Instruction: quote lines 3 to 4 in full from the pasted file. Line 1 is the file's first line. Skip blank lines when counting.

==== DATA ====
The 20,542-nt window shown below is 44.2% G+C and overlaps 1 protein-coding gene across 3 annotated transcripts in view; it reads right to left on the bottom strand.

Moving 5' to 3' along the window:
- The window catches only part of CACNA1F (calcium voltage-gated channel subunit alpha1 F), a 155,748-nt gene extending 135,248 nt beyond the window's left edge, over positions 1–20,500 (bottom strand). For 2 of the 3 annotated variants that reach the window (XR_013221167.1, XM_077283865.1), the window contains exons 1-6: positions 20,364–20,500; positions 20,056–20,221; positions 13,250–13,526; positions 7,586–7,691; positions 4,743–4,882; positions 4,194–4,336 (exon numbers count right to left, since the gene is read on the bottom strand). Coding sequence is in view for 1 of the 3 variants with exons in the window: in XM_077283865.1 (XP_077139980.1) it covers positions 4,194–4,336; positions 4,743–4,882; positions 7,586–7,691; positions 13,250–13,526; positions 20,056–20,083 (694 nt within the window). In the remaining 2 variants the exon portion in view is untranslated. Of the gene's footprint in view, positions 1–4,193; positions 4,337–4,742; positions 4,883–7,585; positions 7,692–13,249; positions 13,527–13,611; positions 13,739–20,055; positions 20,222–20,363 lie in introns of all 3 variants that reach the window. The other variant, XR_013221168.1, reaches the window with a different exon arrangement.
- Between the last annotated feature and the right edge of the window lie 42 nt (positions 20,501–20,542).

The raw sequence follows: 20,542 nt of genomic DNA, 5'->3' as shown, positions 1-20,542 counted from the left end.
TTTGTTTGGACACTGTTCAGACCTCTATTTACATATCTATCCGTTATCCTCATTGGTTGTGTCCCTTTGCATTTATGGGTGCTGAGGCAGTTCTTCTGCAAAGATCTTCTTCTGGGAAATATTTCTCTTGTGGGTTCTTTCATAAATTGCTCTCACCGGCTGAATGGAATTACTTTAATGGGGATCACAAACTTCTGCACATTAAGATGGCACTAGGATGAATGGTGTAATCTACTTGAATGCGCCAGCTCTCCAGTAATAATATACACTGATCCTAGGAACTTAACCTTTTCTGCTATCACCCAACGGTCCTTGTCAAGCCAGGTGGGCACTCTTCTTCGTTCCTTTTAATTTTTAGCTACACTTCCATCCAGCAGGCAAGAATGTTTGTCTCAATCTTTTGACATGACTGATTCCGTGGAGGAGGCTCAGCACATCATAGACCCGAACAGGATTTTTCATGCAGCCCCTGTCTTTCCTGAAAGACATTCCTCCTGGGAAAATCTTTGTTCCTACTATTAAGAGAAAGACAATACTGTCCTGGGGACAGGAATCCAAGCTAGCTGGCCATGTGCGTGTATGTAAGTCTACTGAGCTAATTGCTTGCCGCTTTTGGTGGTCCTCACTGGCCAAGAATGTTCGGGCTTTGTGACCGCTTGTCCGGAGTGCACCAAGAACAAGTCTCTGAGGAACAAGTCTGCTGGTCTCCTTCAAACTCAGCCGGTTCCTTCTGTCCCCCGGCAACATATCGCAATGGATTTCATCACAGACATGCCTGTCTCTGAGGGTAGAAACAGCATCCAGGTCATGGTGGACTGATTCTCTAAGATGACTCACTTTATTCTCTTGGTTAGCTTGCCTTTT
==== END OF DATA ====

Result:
- The window catches only part of CACNA1F (calcium voltage-gated channel subunit alpha1 F), a 155,748-nt gene extending 135,248 nt beyond the window's left edge, over positions 1–20,500 (bottom strand). For 2 of the 3 annotated variants that reach the window (XR_013221167.1, XM_077283865.1), the window contains exons 1-6: positions 20,364–20,500; positions 20,056–20,221; positions 13,250–13,526; positions 7,586–7,691; positions 4,743–4,882; positions 4,194–4,336 (exon numbers count right to left, since the gene is read on the bottom strand). Coding sequence is in view for 1 of the 3 variants with exons in the window: in XM_077283865.1 (XP_077139980.1) it covers positions 4,194–4,336; positions 4,743–4,882; positions 7,586–7,691; positions 13,250–13,526; positions 20,056–20,083 (694 nt within the window). In the remaining 2 variants the exon portion in view is untranslated. Of the gene's footprint in view, positions 1–4,193; positions 4,337–4,742; positions 4,883–7,585; positions 7,692–13,249; positions 13,527–13,611; positions 13,739–20,055; positions 20,222–20,363 lie in introns of all 3 variants that reach the window. The other variant, XR_013221168.1, reaches the window with a different exon arrangement.
- Between the last annotated feature and the right edge of the window lie 42 nt (positions 20,501–20,542).